Did you know how there's this trend where Japanese guys are dating pillows with a girl's anime face and figure imprinted on them? Did you know how there's now a trend where some of these guys are marrying their Japanese pillow girlfriends? Well, it's true. I read it on the internet.
I did lunch coverage at our visitor center downtown today. This is lots of fun because all kinds of people come in and ask interesting questions. I've done lunch and part-day coverage so many times now that I'm actually almost passable at it - I mean, very few of my visitors get arrested for following my recommendations anymore - but I certainly don't have the kind of stories that the regular staff have. One of my dear friends there sent me a list of some of the particularly notable things she's heard.
"How do I become a senator? I want to become a senator so I can represent my people. My people need and deserve representation! My people, well... they’re gypsies."
"I understand that drag queens have to pee too, I just don't think they should do it in the ladies' room."
"I guess some people don’t know any better because no one’s ever died for Iowa."
The thing is, our visitor center staff are held to very high standards of customer service. We love our traveling public, we really do. And while we hear some doozies now and again, we're polite and respectful, and try never to let our customers know that any boneheaded thing they might come up with could end up being blog fodder. Because nobody wants to be blog fodder. Nobody.
Across the room from our travel information desk is the visitor information desk for the particular historic site where the visitor center is located. It's staffed by a different agency, and I'm sorry to have to break the news that this agency's customer service standards are not quite as high as ours. Let me give you an example. Take Dwight... please.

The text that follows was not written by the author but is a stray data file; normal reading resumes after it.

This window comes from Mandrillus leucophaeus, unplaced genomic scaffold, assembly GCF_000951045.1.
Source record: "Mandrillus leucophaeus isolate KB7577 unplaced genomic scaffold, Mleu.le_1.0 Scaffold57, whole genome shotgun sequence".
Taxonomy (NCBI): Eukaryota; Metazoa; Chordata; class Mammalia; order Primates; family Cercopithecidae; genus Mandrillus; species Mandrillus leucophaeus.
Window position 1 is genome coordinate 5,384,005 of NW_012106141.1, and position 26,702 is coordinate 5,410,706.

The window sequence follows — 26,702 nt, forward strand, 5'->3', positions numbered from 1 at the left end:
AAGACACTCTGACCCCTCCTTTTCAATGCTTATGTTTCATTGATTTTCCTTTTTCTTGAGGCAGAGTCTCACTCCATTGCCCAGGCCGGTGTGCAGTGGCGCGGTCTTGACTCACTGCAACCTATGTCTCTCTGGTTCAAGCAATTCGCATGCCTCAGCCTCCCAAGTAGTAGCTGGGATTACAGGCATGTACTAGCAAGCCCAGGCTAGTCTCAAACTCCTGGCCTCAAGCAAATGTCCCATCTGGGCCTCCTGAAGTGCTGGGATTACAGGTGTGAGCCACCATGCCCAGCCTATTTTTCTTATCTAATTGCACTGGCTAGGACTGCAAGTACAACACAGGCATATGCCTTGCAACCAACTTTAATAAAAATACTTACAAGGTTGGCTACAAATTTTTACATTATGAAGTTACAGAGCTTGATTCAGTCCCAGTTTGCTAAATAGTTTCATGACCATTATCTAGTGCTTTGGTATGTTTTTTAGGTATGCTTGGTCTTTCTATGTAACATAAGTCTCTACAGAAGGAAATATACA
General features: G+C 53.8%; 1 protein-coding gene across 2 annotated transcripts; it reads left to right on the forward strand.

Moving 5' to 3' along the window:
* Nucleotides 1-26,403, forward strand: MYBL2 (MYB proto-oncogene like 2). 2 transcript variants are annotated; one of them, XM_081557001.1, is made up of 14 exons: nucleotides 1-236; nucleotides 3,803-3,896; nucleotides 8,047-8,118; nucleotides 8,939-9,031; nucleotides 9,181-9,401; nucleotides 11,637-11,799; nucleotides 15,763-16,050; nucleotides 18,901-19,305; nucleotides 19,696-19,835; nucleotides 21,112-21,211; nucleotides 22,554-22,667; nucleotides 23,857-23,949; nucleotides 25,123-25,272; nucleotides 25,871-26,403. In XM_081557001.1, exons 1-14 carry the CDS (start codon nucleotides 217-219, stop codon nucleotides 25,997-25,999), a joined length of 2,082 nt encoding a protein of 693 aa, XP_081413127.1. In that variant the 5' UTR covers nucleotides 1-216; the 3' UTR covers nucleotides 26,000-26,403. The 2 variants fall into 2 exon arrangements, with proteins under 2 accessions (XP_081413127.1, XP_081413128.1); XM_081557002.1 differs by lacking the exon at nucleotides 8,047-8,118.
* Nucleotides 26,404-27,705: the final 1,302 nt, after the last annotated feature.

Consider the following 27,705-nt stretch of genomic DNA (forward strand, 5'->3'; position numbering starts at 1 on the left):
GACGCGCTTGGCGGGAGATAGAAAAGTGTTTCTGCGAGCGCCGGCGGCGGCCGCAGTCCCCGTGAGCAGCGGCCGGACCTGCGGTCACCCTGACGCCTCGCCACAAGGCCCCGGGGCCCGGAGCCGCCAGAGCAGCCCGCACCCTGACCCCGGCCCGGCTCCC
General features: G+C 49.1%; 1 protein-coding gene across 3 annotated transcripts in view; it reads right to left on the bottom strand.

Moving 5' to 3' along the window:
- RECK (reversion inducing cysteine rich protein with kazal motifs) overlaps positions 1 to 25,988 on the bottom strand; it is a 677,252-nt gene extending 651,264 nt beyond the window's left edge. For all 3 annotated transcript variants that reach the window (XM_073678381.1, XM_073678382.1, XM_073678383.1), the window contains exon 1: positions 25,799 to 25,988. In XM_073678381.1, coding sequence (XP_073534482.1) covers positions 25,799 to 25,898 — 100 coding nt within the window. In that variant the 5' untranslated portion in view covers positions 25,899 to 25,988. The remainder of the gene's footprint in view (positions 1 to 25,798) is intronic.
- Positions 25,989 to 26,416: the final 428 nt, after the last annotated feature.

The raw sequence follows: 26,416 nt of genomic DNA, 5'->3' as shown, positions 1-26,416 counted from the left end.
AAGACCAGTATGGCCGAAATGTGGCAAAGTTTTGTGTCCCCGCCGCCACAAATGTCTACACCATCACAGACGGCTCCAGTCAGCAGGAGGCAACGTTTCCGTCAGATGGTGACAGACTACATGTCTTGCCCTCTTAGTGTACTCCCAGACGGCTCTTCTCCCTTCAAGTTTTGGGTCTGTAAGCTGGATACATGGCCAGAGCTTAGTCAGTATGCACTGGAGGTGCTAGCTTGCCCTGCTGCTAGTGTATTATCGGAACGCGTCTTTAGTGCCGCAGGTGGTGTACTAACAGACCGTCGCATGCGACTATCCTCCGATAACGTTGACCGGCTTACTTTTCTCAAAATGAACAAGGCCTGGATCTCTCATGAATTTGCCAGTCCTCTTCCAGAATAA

Dwight works at the other desk; right across the room from ours, he's naturally friendly, and regards me as something of a comrade-in-arms against that greatest of all natural enemies, The Public. "Don't you let them push you around," he tells me, quite loudly, in our large and echoey chamber which is open to the rest of the rooms on the floor, including exhibits and a gift shop. "You've got to stand up to these people. If you're too nice to them, they'll just walk all over you."
He then proceeds to tell stories about how he's told this visitor what's what or shown that other visitor who's boss. He speaks loudly - our desks are about 20 feet apart - and he has a high-pitched cackle which he airs freely when he feels he's said something particularly witty. Which is more often than you might think. I glance nervously towards the open stone arch doorway, because, you know, the public is right there. They can hear you.
Last week he came over and showed me an iPhone app that displays pictures of different guns and knives and makes the sound of them being fired or drawn when you tap on the screen. "See, now, this is how you deal with unruly tourists," he told me. He cackled.
One of my coworkers, who works the lunch shift at least as often as I do, has never experienced many of this, the confidences, the cackling, or the iPhone apps. "I think Dwight has a little crush on you," he told me.
"Dwight is married," I told him; "he doesn't wear a ring, so I didn't know until recently; but last week he mentioned his wife - said his house was being remodeled and that he and his wife were butting heads over it."
My friend and I arrived, I'm sorry to report at almost the same moment, at the startling conclusion that Dwight's wife is actually a Japanese pillow girlfriend.
In further news, I intend to continue blogging if I can still get anybody to read the darn thing.